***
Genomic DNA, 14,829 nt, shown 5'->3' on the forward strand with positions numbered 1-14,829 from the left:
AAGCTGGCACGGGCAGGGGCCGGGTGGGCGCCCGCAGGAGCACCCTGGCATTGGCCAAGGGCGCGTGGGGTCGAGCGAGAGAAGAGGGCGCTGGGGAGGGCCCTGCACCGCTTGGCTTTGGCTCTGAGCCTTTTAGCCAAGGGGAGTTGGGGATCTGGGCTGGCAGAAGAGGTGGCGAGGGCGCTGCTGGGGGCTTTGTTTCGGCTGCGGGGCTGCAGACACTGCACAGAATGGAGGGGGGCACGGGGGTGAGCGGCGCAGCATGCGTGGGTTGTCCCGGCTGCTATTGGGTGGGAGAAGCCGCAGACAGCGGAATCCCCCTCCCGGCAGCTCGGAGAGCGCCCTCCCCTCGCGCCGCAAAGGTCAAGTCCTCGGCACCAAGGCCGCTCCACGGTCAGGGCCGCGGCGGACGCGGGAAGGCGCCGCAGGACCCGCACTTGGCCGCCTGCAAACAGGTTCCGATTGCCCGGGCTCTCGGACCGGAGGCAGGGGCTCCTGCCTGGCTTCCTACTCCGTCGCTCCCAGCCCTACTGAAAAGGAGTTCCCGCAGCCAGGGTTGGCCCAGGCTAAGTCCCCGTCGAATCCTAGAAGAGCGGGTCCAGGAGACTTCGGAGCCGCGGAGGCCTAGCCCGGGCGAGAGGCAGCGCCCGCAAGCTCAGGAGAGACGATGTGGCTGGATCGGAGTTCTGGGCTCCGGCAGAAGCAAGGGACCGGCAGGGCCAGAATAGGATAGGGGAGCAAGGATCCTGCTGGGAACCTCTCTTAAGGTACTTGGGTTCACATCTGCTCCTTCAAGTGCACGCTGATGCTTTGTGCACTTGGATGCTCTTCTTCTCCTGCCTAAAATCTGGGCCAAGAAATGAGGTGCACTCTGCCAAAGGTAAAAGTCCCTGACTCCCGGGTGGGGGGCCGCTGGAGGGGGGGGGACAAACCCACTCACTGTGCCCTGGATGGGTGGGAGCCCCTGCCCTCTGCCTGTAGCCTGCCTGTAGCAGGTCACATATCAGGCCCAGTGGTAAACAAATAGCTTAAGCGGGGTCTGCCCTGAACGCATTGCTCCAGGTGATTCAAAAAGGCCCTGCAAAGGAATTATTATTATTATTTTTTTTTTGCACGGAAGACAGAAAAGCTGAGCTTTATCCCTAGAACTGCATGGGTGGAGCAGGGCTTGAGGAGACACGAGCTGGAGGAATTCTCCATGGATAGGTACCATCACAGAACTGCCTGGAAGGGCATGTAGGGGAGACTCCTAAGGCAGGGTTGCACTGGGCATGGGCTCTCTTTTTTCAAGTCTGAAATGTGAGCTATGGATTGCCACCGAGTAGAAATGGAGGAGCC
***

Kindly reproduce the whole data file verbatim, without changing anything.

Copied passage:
Genomic DNA, 14,829 nt, shown 5'->3' on the forward strand with positions numbered 1-14,829 from the left:
AAGCTGGCACGGGCAGGGGCCGGGTGGGCGCCCGCAGGAGCACCCTGGCATTGGCCAAGGGCGCGTGGGGTCGAGCGAGAGAAGAGGGCGCTGGGGAGGGCCCTGCACCGCTTGGCTTTGGCTCTGAGCCTTTTAGCCAAGGGGAGTTGGGGATCTGGGCTGGCAGAAGAGGTGGCGAGGGCGCTGCTGGGGGCTTTGTTTCGGCTGCGGGGCTGCAGACACTGCACAGAATGGAGGGGGGCACGGGGGTGAGCGGCGCAGCATGCGTGGGTTGTCCCGGCTGCTATTGGGTGGGAGAAGCCGCAGACAGCGGAATCCCCCTCCCGGCAGCTCGGAGAGCGCCCTCCCCTCGCGCCGCAAAGGTCAAGTCCTCGGCACCAAGGCCGCTCCACGGTCAGGGCCGCGGCGGACGCGGGAAGGCGCCGCAGGACCCGCACTTGGCCGCCTGCAAACAGGTTCCGATTGCCCGGGCTCTCGGACCGGAGGCAGGGGCTCCTGCCTGGCTTCCTACTCCGTCGCTCCCAGCCCTACTGAAAAGGAGTTCCCGCAGCCAGGGTTGGCCCAGGCTAAGTCCCCGTCGAATCCTAGAAGAGCGGGTCCAGGAGACTTCGGAGCCGCGGAGGCCTAGCCCGGGCGAGAGGCAGCGCCCGCAAGCTCAGGAGAGACGATGTGGCTGGATCGGAGTTCTGGGCTCCGGCAGAAGCAAGGGACCGGCAGGGCCAGAATAGGATAGGGGAGCAAGGATCCTGCTGGGAACCTCTCTTAAGGTACTTGGGTTCACATCTGCTCCTTCAAGTGCACGCTGATGCTTTGTGCACTTGGATGCTCTTCTTCTCCTGCCTAAAATCTGGGCCAAGAAATGAGGTGCACTCTGCCAAAGGTAAAAGTCCCTGACTCCCGGGTGGGGGGCCGCTGGAGGGGGGGGGACAAACCCACTCACTGTGCCCTGGATGGGTGGGAGCCCCTGCCCTCTGCCTGTAGCCTGCCTGTAGCAGGTCACATATCAGGCCCAGTGGTAAACAAATAGCTTAAGCGGGGTCTGCCCTGAACGCATTGCTCCAGGTGATTCAAAAAGGCCCTGCAAAGGAATTATTATTATTATTTTTTTTTTGCACGGAAGACAGAAAAGCTGAGCTTTATCCCTAGAACTGCATGGGTGGAGCAGGGCTTGAGGAGACACGAGCTGGAGGAATTCTCCATGGATAGGTACCATCACAGAACTGCCTGGAAGGGCATGTAGGGGAGACTCCTAAGGCAGGGTTGCACTGGGCATGGGCTCTCTTTTTTCAAGTCTGAAATGTGAGCTATGGATTGCCACCGAGTAGAAATGGAGGAGCC